What is 'Challenge Accepted'? Instagram Trend Sees Women Supporting Women

The "Challenge Accepted" social media trend sees women sharing black and white selfies with a message about women supporting women. Women are encouraged to tag other women in their posts to keep the chain of support going.

Celebrities such as Jennifer Aniston and Khloe Kardashian have taken part in the challenge, with the latter saying: "To all my Queens—Let's spread love and remember to be a little kinder to one another."

There are currently more than three million posts with the hashtag #ChallengeAccepted on Instagram. An Instagram spokeswoman told The New York Times on Monday: "The trend is still picking up with usage of the hashtag on Instagram doubling in the last day alone.

"Based on the posts, we're seeing that most of the participants are posting with notes relating to strength and support for their communities."

Women are also taking part in the trend with the hashtag #WomenSupportingWomen, which currently has more than seven million posts on Instagram.

Where did Challenge Accepted come from?

It is unclear exactly why or when the challenge started, but Instagram told New York Times that a photo shared by Brazilian journalist Ana Paula Padrão was the first post they could find that appeared to take part in what is now a popular trend.

Additionally, the same article reported that the video of Rep. Alexandria Ocasio-Cortez confronting Rep. Ted Yoho's sexist remarks against her caused an increase in social media posts about female empowerment.

Lily Collins shared a black and white selfie and said: "Women supporting women is a beautiful thing. These posts are a reflection of how strong we are together."

Paris Hilton told her followers in a caption: "Thank you to all the amazing women for your beautiful messages and nominating me for this challenge. I love you all! I love when women come together to support each other.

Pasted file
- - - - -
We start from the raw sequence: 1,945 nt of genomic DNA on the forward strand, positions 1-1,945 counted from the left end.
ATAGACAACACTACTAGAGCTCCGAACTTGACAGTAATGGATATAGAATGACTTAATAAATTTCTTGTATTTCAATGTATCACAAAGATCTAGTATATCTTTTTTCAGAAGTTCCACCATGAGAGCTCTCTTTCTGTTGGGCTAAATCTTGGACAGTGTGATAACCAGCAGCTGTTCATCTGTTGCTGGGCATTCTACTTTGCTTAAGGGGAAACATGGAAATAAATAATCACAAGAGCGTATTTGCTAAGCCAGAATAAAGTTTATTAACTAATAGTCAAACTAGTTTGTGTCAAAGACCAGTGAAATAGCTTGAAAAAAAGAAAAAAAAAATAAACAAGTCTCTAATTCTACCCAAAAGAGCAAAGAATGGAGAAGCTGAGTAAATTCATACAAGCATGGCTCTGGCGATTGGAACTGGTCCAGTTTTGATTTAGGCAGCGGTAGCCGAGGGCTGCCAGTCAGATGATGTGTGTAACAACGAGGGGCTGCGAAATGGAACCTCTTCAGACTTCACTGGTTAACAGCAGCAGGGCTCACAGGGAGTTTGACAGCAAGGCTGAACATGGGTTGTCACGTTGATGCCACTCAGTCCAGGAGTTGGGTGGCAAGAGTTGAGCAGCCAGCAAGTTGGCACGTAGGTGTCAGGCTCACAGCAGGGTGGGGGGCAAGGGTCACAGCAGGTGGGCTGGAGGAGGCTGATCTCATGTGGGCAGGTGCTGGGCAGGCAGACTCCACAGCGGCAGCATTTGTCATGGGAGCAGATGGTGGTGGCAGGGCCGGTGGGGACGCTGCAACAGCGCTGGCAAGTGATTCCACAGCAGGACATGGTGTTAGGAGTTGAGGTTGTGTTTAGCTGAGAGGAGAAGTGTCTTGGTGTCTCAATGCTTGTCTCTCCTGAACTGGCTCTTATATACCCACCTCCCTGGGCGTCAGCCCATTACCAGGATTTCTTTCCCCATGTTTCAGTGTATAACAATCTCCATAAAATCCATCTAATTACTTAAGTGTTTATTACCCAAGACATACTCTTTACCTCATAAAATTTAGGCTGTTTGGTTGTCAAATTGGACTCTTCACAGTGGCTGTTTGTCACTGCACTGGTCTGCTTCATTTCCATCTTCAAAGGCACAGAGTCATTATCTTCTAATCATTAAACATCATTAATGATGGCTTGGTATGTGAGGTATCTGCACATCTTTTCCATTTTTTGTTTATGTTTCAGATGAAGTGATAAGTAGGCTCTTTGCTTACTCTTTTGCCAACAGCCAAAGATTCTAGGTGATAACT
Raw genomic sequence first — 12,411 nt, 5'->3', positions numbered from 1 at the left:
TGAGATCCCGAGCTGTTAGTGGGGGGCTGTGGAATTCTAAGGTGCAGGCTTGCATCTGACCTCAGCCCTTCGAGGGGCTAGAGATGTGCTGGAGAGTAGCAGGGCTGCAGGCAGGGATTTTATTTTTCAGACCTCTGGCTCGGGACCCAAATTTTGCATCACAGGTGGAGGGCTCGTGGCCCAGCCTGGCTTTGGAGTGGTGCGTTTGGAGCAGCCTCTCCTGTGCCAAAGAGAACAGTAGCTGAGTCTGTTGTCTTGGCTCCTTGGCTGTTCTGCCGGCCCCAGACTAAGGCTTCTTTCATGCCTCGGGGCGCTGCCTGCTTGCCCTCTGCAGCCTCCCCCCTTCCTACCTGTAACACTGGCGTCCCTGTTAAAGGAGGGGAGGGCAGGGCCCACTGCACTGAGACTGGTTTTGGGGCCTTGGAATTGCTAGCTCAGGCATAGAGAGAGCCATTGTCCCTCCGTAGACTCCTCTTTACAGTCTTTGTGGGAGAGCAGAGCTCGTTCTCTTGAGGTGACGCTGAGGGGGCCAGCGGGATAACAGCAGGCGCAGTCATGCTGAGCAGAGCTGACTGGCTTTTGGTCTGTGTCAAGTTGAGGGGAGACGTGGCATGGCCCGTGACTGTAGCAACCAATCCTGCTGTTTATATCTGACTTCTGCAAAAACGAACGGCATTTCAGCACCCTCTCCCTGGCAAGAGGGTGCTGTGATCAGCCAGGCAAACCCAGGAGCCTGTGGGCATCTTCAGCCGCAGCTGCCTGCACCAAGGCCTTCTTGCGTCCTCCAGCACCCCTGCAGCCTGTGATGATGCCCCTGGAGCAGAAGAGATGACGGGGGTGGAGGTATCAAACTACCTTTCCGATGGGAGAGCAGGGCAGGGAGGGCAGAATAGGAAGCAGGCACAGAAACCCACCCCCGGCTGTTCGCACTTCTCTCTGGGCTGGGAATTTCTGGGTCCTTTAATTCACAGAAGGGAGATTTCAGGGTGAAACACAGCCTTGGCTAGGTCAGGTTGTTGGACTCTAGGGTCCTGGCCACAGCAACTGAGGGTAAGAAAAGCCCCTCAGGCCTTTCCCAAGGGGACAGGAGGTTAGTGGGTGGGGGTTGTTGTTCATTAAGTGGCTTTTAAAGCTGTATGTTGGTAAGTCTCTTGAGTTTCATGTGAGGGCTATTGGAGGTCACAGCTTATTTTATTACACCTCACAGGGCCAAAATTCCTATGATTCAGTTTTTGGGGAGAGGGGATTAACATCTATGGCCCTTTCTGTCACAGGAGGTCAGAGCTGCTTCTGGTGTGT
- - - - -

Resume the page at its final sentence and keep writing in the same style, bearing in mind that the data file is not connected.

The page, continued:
"My dream is that every woman feels loved, feels safe, feel happy, free and supported in their dreams. One woman can make a difference but together we can rock the World!"

However, the Challenge Accepted trend has been criticized for not supporting any particular cause, and for being a way for celebrities to seem as though they are a part of a movement without any real effort.

The recent Blackout Tuesday challenge on Instagram which saw users post a black square in support of Black Lives Matter faced similar criticism, as many posting the square did not appear to support the movement in any concrete way.

For example, Ten Eighty Magazine reported that there was double the number of black squares posted on Instagram than there were signatures on the petition calling for justice for George Floyd's death.

New York Times writer Taylor Lorenz said: "People love these types of 'challenges' because they don't require any actual advocacy. You can self promote in the name of a cause, but the cause in these #ChallengeAccepted posts is so vague they basically don't support anything at all."

The Cut writer Claire Lampen wrote: "All available information indicates that the challenge has no concrete goal beyond spreading good vibes and @ing a few women you like.

"But as with the 'Imagine' video certain celebs used to convey that #WeAreOne amid a pandemic and its attendant economic crisis, or the #itakeresponsibility anti-racism PSA, the social-justice message feels a little hollow when the main focus is on participants' flawless faces."

But those taking part in the #ChallengeAccepted trend believe that it is simply an opportunity for women to support each other with uplifting messages.

Actor Jennifer Garner said: "I'm sending love back to you and heaps to all women looking after their sisters. That's how it's done, ladies."

Cindy Crawford's black and white image was simply captioned: "Love this simple way to lift each other up."

To take part in the challenge, post a black and white photo of yourself with the caption or hashtag "Challenge Accepted." You can also write about what female empowerment means to you, or share ways for women to support women.

Tag your friends in the mentions or via direct message to keep the Instagram trend going.

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In this photo illustration, social media apps, including Instagram, are displayed on the screen of a smartphone on October 07, 2019 in Paris, France. A new Instagram trends sees women share black and white selfies with the hashtags #ChallengeAccepted and #WomenSupportingWomen. Chesnot/Getty